What do pizza boxes, non-stick pans, make-up, firefighting foam, water-repelling clothing, and fast-food packaging all have in common? A simple, four-letter word: PFAS. Per- and polyfluoroalkyl substances (PFAS) have been around for decades, appear in a vast variety of industries around the globe, and pose a substantial risk to human health and the environment. Worst of all, they rarely degrade. For this reason, they have been dubbed by the scientific community “forever chemicals.”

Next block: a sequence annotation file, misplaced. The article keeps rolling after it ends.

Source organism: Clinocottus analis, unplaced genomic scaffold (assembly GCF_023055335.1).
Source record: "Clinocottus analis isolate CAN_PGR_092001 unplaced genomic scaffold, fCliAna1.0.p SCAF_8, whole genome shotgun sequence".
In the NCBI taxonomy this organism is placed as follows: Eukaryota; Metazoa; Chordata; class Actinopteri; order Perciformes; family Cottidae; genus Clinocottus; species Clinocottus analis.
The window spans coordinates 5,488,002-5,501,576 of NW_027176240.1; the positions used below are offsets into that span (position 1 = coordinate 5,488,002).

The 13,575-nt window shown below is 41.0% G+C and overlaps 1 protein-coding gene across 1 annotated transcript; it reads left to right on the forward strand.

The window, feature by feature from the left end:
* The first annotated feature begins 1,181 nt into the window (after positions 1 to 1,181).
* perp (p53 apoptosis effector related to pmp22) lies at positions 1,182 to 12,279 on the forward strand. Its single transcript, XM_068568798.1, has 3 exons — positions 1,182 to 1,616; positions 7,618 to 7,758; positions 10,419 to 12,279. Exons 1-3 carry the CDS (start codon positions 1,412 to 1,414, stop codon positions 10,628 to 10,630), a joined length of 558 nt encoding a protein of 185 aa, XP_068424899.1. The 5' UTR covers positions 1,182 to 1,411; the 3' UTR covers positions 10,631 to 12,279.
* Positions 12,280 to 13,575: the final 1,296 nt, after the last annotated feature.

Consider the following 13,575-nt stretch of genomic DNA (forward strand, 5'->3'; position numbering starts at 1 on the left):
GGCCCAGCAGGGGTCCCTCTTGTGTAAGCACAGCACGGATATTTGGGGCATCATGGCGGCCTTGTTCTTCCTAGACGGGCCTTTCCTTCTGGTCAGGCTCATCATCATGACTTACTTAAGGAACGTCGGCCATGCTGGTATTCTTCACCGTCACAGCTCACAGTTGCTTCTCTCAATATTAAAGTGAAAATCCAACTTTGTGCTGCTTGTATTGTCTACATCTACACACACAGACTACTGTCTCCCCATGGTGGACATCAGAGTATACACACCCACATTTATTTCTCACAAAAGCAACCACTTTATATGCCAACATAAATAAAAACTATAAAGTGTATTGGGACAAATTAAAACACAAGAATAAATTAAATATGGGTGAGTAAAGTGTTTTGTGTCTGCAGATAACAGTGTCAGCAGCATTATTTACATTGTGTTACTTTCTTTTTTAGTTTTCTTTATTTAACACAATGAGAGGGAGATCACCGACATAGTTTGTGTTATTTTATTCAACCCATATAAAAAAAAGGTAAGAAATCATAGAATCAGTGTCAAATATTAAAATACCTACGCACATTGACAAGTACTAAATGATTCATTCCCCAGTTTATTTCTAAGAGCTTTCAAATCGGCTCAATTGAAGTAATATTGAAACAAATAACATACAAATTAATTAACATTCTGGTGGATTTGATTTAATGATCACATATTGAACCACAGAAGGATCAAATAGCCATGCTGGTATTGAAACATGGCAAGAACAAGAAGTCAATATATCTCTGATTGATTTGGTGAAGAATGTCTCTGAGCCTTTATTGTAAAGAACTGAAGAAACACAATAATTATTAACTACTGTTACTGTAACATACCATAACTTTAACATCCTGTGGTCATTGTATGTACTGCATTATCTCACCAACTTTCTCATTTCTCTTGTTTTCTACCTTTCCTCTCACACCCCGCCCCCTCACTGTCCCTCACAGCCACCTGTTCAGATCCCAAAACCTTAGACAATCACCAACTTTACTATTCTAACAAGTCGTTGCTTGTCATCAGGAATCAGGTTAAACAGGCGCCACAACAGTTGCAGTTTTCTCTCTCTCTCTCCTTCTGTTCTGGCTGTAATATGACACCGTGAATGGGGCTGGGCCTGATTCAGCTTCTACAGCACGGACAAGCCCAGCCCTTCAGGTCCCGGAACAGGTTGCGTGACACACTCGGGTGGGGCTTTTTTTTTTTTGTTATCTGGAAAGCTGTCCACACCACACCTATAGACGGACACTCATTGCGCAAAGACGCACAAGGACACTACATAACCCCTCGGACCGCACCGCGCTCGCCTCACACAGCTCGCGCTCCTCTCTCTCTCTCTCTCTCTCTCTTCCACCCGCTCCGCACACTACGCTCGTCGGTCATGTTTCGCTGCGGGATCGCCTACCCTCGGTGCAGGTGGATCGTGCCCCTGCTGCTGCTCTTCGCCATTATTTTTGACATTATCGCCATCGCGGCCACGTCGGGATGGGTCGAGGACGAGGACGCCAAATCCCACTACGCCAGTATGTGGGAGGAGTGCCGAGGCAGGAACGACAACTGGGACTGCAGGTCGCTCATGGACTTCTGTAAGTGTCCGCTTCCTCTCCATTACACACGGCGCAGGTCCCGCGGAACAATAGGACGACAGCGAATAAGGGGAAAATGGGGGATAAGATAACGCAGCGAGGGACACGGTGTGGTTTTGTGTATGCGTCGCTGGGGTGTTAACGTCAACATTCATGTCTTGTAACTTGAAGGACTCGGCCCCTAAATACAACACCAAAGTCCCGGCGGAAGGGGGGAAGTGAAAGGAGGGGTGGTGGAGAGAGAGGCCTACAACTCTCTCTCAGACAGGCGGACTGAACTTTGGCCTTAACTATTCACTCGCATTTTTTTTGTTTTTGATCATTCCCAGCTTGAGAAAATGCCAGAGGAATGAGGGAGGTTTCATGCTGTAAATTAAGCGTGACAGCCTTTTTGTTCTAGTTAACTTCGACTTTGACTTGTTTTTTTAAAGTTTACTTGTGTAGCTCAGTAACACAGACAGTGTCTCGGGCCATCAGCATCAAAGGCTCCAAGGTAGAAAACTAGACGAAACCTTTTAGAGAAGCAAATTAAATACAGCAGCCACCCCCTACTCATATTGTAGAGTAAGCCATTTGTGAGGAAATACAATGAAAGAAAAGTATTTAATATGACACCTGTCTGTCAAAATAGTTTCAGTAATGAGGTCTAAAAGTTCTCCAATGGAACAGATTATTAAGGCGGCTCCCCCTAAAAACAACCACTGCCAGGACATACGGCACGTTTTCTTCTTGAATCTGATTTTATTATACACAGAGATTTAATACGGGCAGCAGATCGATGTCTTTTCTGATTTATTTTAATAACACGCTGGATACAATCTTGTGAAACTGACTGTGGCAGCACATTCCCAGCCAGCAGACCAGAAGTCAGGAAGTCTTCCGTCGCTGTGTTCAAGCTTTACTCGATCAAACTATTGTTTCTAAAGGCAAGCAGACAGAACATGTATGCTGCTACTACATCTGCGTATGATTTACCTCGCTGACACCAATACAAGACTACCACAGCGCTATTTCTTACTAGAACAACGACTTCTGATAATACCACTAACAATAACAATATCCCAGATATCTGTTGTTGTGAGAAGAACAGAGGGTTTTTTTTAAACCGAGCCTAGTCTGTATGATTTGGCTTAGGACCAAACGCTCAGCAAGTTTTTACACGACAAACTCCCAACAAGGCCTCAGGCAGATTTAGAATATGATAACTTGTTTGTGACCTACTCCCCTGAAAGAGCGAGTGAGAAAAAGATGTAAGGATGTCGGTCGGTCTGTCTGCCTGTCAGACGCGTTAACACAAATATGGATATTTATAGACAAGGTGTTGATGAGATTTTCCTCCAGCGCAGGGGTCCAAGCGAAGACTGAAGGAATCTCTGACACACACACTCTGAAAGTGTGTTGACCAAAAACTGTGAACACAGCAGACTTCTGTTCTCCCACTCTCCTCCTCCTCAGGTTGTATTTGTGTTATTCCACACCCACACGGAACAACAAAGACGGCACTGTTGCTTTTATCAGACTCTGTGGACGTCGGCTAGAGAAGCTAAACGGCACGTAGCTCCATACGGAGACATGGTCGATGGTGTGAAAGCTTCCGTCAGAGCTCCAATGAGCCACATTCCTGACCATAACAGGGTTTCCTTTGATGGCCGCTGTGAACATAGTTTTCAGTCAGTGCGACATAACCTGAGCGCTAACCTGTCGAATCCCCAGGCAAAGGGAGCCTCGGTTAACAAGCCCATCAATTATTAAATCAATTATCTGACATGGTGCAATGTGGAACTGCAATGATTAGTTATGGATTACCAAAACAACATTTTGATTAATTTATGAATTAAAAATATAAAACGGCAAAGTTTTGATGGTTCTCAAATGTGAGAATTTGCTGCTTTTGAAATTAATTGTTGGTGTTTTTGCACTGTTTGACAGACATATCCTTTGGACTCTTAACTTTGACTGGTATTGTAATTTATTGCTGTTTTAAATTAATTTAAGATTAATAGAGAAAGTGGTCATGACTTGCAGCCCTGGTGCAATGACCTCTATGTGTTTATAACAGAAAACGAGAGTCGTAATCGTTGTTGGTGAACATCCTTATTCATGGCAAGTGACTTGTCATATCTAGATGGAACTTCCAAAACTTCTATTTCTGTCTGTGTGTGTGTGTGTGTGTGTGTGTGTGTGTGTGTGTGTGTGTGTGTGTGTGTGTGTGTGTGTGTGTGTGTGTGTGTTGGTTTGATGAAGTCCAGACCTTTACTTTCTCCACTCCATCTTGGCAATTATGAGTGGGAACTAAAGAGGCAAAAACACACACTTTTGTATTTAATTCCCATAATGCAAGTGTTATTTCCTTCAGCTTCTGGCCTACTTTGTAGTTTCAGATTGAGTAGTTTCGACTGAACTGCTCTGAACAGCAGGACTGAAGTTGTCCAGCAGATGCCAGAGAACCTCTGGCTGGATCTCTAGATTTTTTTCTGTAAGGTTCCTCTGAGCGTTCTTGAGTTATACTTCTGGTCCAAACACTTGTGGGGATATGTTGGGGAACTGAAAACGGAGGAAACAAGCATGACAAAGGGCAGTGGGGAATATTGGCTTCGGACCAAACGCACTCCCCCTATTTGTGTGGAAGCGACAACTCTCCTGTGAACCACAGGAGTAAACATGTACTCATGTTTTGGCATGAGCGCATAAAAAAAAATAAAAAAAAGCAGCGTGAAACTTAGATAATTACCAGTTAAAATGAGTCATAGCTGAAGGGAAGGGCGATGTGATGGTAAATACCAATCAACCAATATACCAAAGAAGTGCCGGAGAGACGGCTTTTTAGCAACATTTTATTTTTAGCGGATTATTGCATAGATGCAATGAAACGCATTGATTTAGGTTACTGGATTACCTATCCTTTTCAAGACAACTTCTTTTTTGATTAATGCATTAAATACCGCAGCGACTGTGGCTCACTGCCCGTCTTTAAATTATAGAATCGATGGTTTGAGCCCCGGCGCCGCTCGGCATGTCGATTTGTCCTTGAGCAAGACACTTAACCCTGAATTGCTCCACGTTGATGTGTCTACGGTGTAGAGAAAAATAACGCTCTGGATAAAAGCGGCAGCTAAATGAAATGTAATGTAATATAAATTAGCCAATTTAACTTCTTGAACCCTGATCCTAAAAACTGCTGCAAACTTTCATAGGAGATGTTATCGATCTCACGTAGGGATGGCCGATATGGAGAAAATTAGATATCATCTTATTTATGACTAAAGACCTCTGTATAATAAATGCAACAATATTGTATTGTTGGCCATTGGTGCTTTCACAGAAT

PFAS is an umbrella term for a group of thousands of man-made chemicals characterized by their ability to repel water, grease, dirt, and oil. PFAS are chains of one of the strongest chemical bonds in nature, which do not easily break down under natural conditions. This has far reaching implications that are not readily apparent. When the rest of a product that contains PFAS breaks down, you are left with tiny remnants of forever chemicals. But where do they go and what happens to them?